Tuesday, 14 August 2012

The Bowels Are Not What they Seem

Its almost my Crohniversary! Almost 2yrs to the day since I was officially diagnosed with Crohn's Disease.
Let me tell you a little bit about myself pre Crohn's;
I would say I was probably a bit of a drama queen. I revelled in arguments. I loved to make a mountain out of a molehill and went through all the normal teenage angst of thinking the world (and my parents) were against me. I liked to think everything I wanted was going to simply fall into my lap and my life would turn out as I wanted with minimal effort on my part. If something didn't go to plan it was simply someone else's fault - no question. As I was so wonderfully perfect how could it be my fault? I was as contrary as could be.
This phase of my life didn't last too long, thankfully. It didn't disappear entirely however, various ups and downs I encountered over the years to follow kept me in the mindset of my responsibility for my own actions having to be minimal.
Looking back I certainly don't think this was all outwardly apparent, perhaps to those closest to me, but on the outside I probably seemed pretty mature, I suppose I was - I knew my behaviour was that of an arse but I wasn't quite mature enough to stop it entirely.
This idiotic attitude calmed as I got older and then post diagnosis, stopped altogether. I was suddenly in a whole other realm of responsibility - this time I couldn't blame the Gods, my parents or anyone I saw fit to for my disease, as it was entirely irrelevant. Blaming anyone for Crohn's and having a hissy fit wouldn't make this go away.
I did the opposite to what my younger self would've expected me to do, and refrained from shaking my fists and sobbing at how the world has turned on me and gifted me this horrible disease. I didn't give it big licks on the "why me?" front.
I DID cry, I got angry at my own body, the doctors for not being able to fix me, I grieved for the loss of my health, then I sucked it up and focused on feeling better. I listened to those same doctors and paid attention to what I needed to do to get better.
Now, post Crohn's, I am definitely a different person. I'm not angry. I don't worry as much as I did before - because I know I can face whatever Crohn's has to throw at me. That doesn't mean I will relish the future with an incurable disease, but it does mean I know I am strong enough to cope with it. I don't look on everything in a negative way anymore, I look at what I have and what I almost lost and smile at how lucky I am. I don't take anything or anyone for granted and love passionately and unconditionally.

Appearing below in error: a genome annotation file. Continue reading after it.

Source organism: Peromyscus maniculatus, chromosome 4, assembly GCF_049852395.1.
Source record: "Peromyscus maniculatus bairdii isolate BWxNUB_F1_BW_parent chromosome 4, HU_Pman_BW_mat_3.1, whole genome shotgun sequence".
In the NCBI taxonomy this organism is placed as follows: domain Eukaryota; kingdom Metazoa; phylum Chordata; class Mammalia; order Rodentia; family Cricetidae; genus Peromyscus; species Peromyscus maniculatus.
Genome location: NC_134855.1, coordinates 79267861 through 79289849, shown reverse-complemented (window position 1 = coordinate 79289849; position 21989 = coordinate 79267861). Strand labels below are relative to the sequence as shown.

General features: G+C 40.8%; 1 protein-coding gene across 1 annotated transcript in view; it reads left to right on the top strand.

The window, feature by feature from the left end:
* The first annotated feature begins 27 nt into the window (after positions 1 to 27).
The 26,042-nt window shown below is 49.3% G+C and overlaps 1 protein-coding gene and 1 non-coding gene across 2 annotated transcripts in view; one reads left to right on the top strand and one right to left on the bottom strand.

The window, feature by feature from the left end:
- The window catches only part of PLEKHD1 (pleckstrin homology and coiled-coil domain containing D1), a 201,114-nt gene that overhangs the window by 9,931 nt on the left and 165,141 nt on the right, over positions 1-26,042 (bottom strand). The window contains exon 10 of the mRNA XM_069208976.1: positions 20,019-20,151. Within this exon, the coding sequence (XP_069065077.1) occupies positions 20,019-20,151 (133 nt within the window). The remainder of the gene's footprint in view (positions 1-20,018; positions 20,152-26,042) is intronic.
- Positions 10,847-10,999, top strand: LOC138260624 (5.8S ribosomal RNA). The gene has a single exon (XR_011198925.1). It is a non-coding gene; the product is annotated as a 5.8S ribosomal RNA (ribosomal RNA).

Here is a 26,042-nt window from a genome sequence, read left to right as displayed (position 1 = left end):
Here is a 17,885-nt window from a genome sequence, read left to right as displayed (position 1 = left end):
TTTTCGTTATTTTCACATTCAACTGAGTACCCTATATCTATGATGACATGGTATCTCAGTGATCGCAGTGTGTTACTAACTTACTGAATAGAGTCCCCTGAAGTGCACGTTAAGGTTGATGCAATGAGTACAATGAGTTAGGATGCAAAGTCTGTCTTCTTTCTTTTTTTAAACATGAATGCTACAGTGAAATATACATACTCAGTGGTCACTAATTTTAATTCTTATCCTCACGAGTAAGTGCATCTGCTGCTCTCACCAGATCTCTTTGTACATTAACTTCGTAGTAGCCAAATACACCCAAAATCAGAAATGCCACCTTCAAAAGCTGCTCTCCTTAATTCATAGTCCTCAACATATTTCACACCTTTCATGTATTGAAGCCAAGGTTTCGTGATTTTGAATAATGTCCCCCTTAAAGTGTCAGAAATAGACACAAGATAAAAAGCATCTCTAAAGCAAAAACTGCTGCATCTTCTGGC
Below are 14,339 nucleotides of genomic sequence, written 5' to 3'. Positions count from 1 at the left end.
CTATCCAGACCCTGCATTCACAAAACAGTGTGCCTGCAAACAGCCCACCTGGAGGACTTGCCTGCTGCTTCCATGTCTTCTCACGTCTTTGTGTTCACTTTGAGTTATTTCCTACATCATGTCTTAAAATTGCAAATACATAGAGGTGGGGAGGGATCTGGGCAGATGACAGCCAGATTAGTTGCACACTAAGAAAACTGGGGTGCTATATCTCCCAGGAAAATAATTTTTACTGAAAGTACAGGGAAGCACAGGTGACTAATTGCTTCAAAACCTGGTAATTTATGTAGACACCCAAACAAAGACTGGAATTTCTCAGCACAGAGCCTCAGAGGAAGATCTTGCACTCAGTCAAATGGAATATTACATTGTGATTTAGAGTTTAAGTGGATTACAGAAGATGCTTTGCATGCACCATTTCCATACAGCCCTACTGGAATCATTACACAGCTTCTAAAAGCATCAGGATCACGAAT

I embrace my disease and try to help others do the same. I use all my best qualities to my advantage and strive to see the best of what should traditionally be a negative thing. I'm not going to go down the road of it being fate that I got Crohn's because I don't believe that, I just see it as the kick up the colon I needed to see life as a positive thing and not something to waste on negative thinking.
So if you are in the same position I was 2 years ago and it seems like the world is ending, please believe me when I say it isn't. Crohn's is a terrible disease and can take over if you let it, so don't. It really is that simple. It took me a while to work that out so I'm giving you a heads up here! You are stronger than your disease. Don't let it define you.
Crohn's may have ravaged most of my insides, and a lot of the outside, but the only part of my body it can't reach is my brain, and I'd like to keep it that way.


  1. It's great you had that kick up the colon and put the boot into negative thinking. It's amazing you were able to rise above the disease, where others would be beaten down. I'm a very proud brothermother!

  2. That's LOVELY. You are LOVELY. I'm a very proud SisterBlister too x x